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1 Amazon.com, Inc.-Resistant Retail Stock That Belongs in Every Portfolio

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Online retail giant Amazon.com, Inc. (NASDAQ:AMZN) continues to swallow market share from traditional brick-and-mortar retailers at an alarming rate. Back in August, Amazon completed the almost US$14 billion acquisition of upmarket grocery store Whole Foods Market Inc. This gives Amazon a solid footprint in the highly competitive fresh foods segment, challenging established grocery chains such as Empire Company Ltd.  and Loblaw Companies Ltd.

The online retailing giant announced in September that it was seeking a second Canadian headquarters as it focuses on beefing up its presence in Canada, which remains a relatively untapped market for e-commerce compared to the U.S. Amazon’s rapid expansion coupled with its considerable growth prospects continue to apply significant pressure to traditional retailers.

Nevertheless, not all retailers are vulnerable to Amazon’s relentless growth nor the massive industry-wide transformation triggered by the advent of e-commerce.

Now what?

One retailer that continues to stand out for all the right reasons, including its resilience to the advances of Amazon, is Dollarama Inc. (TSX:DOL). Dollar stores sell low-cost convenience items at a deep discount to price-sensitive customers. That combined with the low spend per customer, which has been estimated to average around $10 per sale, low margins, as well as the high sales volumes required to be profitable make it virtually uneconomic for Amazon to compete.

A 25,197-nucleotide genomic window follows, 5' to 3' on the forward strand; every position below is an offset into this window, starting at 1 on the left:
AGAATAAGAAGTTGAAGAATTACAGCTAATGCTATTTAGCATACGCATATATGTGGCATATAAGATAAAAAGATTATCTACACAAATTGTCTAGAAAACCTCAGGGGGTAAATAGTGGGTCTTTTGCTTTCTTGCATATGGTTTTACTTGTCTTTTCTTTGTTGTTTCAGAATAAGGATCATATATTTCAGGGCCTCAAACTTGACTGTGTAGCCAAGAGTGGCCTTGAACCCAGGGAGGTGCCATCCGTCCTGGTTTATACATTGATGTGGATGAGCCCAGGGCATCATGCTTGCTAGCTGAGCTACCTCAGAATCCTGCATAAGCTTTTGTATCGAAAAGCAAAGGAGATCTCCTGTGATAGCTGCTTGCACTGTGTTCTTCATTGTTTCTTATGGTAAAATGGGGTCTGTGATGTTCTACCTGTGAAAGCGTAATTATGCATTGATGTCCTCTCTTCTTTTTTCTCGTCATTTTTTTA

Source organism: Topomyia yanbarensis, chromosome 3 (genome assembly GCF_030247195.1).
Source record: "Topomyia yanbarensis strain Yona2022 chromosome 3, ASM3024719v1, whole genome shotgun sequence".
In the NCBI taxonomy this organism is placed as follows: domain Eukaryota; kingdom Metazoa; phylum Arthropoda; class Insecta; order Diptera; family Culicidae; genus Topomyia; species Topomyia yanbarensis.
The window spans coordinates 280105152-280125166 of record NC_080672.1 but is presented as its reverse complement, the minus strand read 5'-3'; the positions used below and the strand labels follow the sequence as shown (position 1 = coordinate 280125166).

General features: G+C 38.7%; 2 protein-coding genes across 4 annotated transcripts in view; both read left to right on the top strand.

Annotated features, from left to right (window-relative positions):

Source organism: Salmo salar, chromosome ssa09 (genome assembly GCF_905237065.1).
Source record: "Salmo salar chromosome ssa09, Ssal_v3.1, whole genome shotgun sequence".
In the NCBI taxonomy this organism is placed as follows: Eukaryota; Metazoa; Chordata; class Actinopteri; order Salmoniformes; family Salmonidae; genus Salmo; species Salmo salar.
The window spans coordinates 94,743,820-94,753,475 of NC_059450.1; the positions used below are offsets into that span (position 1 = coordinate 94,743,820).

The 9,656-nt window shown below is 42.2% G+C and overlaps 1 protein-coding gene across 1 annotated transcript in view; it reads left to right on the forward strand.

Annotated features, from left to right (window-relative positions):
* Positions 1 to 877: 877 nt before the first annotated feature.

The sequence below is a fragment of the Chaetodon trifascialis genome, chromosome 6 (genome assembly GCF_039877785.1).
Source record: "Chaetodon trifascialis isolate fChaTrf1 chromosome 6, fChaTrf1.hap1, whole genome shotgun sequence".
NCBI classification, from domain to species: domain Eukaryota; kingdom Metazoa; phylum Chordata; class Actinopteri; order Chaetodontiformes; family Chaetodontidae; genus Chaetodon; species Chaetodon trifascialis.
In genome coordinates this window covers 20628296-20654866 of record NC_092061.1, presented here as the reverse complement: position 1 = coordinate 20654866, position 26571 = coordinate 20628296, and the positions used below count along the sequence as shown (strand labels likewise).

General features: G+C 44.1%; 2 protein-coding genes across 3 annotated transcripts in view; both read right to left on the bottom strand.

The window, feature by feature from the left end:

According to research from investment bank Morgan Stanley, dollar stores are the least likely retail segment to be materially disrupted by Amazon. This is primarily because they target price-sensitive shoppers who make opportunistic purchases on the basis of value and convenience, which is something that Amazon finds extremely difficult to compete against.

These attributes coupled with Dollarama’s unique value proposition have been a key driver behind the retailer’s incredible success.

For the third quarter 2017, comparable same-store sales, an important growth metric for retailers, grew by 4.6% year over year, while its operating margin grew by 1.7% to 23.3% for the quarter. That impressive operational performance gave Dollarama’s bottom line a solid bump with adjusted net earnings per share popping by a healthy 25% year over year.

This strong growth will continue, not only because of Dollarama’s resilience to Amazon, but also because it continues to open new stores at a solid clip. By the end of the third quarter, Dollarama had 66 more stores than a year earlier and expects to open an additional 60-70 stores over the coming year, which should see comparable same-store sales growth of 4-5%.

Even after allowing for the impact of the minimum wage increase in Ontario, Dollarama’s EBITDA margin over the next year should come in at a robust 22.5-24%, underscoring the profitability of its business. 

So what?

Dollarama’s resilience to Amazon coupled with its solid growth prospects make it an attractive stock for any portfolio, particularly when the latest pullback, which sees it down by 9%, is considered.

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Fool contributor Matt Smith has no position in any stocks mentioned. John Mackey, CEO of Whole Foods Market, an Amazon subsidiary, is a member of The Motley Fool’s board of directors. David Gardner owns shares of Amazon. The Motley Fool owns shares of Amazon.

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